A change in the business climate or in the parties’ goals may signal that it’s time to terminate a partnership and release the parties from their duties.
The partners’ agreement to terminate the partnership does not end their responsibilities to third party creditors and debtors. Individual partners may still be liable to such creditors and debtors if they have no notice of the dissolution. This may not always be accomplished by publishing a newspaper notice. In many cases, actual notice to a creditor or debtor is necessary. A well-drafted notice of dissolution of partnership can both terminate the parties’ commitments and help prevent future misunderstandings and disputes. Although no document can insulate you from later lawsuits or claims, a clear dissolution form can strengthen your defense if such claims arise.
Note that notices are not ends in themselves: if you or your former partners continue to act as if the partnership were still in existence, you may both still be found liable to innocent creditors who did not know of the dissolution.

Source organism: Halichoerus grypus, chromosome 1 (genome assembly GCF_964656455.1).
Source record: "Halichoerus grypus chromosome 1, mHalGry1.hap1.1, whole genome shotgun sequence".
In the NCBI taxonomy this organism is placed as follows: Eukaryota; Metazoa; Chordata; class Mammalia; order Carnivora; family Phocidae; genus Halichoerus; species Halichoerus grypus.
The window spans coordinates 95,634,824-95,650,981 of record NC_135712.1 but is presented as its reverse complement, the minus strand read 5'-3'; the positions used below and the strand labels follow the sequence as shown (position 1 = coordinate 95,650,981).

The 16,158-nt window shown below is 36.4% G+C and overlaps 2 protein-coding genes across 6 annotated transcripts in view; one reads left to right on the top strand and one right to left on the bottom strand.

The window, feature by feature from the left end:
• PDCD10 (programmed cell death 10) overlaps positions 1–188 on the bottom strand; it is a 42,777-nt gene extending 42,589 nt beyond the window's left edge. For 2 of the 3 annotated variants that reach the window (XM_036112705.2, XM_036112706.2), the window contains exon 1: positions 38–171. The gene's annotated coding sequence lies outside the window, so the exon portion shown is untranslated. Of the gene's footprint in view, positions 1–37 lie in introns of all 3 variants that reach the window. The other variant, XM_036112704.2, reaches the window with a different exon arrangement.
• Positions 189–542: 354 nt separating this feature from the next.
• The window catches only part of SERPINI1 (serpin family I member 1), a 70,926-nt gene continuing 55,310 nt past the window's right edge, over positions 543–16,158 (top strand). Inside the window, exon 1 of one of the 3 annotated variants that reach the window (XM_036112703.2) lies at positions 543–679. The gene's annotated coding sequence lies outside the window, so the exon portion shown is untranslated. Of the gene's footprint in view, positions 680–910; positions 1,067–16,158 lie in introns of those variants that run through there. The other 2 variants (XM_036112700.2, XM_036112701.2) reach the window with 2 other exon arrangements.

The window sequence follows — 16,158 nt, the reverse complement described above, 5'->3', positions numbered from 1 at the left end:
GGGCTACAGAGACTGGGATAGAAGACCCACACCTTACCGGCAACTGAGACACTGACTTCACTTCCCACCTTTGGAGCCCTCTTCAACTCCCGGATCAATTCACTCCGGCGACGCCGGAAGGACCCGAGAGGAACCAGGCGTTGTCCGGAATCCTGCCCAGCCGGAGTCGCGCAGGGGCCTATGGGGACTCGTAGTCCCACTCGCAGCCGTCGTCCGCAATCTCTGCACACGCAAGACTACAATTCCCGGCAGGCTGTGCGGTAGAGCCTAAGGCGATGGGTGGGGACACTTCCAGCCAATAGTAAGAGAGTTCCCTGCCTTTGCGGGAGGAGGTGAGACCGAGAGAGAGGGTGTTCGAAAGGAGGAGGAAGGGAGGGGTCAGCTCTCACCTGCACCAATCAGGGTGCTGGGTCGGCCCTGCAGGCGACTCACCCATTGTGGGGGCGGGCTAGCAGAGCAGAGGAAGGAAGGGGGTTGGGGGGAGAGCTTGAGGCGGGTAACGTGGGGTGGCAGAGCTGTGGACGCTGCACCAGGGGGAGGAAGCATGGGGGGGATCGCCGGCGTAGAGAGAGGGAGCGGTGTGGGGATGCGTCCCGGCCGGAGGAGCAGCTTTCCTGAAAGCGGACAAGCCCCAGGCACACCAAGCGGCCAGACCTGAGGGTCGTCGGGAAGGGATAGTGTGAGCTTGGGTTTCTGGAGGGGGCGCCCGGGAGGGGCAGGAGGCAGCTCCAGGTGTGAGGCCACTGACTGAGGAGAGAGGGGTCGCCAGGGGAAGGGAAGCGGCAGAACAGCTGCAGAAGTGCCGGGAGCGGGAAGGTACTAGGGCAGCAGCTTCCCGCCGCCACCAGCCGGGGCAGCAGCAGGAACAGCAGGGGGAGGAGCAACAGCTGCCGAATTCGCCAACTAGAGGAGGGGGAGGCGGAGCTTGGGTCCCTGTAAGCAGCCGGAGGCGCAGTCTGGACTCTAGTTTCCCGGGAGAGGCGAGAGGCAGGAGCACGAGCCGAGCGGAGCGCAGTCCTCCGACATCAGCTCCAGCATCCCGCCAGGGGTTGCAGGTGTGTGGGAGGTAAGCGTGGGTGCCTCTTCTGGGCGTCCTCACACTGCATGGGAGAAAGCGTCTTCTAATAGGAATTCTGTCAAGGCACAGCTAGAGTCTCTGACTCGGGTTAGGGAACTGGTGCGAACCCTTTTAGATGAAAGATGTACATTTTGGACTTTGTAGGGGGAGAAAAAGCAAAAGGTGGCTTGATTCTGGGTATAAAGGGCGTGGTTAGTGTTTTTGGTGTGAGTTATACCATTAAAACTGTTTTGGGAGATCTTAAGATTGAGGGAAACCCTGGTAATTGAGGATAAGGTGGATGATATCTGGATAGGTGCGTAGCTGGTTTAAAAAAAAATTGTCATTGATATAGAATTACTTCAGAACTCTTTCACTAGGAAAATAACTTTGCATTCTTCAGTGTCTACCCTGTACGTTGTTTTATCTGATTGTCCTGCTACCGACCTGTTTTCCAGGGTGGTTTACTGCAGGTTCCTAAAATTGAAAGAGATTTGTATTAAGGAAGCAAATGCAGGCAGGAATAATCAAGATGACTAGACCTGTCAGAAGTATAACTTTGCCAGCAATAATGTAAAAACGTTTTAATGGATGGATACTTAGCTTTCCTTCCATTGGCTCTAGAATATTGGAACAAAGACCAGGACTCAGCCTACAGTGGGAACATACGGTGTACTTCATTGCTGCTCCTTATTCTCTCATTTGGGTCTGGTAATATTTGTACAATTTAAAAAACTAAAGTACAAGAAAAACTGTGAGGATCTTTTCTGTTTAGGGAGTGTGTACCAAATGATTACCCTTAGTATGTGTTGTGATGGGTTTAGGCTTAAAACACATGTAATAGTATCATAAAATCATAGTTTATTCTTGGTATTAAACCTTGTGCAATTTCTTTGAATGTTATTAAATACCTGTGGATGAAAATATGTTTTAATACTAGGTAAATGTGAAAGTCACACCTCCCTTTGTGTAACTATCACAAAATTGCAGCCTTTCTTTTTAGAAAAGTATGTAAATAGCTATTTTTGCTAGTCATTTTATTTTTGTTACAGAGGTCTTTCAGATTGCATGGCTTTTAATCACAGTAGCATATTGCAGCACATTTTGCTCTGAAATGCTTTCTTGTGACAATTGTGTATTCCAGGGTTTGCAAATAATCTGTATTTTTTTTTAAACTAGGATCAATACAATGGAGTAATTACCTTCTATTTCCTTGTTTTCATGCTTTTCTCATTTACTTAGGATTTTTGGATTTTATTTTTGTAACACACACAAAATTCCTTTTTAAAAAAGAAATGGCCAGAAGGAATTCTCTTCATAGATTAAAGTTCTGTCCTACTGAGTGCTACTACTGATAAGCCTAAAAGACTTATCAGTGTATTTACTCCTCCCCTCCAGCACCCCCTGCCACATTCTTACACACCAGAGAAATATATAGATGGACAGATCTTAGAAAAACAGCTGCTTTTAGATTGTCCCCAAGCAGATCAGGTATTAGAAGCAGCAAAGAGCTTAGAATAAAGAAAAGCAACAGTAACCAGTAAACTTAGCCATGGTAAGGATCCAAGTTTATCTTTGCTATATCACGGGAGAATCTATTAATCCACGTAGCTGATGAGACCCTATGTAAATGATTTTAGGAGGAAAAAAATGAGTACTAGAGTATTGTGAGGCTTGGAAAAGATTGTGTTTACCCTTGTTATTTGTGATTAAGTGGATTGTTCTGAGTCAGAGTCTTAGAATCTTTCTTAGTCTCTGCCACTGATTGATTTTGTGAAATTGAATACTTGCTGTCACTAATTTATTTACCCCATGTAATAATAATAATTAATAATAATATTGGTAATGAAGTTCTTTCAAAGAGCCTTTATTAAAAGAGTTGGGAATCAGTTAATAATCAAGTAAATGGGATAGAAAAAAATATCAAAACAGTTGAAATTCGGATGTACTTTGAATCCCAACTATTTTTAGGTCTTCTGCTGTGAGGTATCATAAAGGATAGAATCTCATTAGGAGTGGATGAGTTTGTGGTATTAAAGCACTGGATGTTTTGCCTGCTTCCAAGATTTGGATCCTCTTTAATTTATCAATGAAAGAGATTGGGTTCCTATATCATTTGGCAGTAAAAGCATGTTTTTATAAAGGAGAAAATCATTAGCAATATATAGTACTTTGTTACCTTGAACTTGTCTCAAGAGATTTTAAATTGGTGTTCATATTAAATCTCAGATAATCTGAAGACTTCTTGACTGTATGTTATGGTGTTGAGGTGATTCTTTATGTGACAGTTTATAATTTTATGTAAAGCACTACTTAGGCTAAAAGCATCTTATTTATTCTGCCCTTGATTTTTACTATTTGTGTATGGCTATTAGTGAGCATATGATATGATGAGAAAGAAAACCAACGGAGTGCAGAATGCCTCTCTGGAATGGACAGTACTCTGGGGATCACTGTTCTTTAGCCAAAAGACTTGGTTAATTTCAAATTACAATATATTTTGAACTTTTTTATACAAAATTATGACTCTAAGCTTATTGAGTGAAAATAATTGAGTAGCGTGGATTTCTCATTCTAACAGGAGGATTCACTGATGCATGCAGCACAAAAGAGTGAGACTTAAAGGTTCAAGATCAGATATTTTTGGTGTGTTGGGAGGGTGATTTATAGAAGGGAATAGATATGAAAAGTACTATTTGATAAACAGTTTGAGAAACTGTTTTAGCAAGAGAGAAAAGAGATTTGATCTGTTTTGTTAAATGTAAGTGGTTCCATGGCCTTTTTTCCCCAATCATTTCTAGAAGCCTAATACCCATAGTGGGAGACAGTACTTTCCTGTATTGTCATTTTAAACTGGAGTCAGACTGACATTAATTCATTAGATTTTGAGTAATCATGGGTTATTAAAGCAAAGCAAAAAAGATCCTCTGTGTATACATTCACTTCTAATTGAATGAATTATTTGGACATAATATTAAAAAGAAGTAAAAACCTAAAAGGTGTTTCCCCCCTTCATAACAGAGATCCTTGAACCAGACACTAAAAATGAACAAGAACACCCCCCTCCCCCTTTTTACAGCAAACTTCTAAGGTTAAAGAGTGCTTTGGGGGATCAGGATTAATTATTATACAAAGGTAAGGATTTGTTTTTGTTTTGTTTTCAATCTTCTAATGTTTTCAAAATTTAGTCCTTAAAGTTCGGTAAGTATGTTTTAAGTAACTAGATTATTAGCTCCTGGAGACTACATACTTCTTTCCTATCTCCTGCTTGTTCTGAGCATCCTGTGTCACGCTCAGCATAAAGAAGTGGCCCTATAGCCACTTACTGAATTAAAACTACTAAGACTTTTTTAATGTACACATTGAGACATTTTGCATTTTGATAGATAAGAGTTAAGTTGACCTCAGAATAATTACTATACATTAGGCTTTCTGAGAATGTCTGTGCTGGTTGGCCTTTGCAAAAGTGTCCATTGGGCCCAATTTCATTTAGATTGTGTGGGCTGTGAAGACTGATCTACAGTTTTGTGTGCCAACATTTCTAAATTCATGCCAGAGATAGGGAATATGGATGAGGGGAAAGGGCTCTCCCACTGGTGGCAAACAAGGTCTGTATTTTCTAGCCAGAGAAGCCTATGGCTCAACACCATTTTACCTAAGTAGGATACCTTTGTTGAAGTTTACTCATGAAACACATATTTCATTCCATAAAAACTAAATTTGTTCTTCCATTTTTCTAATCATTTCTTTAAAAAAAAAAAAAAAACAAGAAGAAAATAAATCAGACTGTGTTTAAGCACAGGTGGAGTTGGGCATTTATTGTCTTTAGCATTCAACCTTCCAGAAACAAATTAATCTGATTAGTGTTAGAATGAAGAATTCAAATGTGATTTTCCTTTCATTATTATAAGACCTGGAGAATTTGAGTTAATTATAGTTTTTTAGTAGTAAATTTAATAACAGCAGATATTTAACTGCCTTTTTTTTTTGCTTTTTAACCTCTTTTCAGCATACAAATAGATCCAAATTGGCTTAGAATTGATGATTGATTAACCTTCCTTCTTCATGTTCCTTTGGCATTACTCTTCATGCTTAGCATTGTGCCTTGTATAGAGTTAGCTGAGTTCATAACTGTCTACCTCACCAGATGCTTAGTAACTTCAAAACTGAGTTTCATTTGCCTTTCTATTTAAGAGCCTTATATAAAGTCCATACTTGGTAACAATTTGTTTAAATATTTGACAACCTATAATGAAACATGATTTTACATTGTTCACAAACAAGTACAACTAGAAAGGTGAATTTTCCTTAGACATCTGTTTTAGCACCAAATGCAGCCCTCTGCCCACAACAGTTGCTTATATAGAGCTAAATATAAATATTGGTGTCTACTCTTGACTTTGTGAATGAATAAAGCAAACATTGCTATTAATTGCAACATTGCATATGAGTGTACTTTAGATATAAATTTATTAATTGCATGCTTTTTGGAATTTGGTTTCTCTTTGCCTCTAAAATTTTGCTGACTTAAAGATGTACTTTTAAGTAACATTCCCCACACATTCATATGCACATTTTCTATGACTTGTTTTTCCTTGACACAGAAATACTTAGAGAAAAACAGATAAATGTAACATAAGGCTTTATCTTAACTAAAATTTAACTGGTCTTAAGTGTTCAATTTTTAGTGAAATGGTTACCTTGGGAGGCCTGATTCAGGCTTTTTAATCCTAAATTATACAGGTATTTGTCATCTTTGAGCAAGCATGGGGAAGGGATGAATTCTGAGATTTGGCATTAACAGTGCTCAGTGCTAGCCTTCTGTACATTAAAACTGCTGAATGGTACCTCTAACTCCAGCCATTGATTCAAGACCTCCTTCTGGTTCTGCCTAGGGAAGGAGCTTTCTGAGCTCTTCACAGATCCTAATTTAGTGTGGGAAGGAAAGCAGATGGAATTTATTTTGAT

NOTICE OF DISSOLUTION OF PARTNERSHIP In accordance with the provisions of _________________, notice is hereby given that the partnership formed under the laws of ______________ by and between _______________ (“Partner One”) and ____________________ (“Partner Two”), doing business under the name of _____________________ with its principal business address at ______________________________________________________________________ _________________________ (the “Partnership”) has been dissolved by mutual consent of its partners as of ________________________________. (1) (2) All claims against the assets of the Partnership must be made in writing and must include the claim amount, basis, and origination date. [The following information also must be included in a claim: __________________________________________________________ ____________________________
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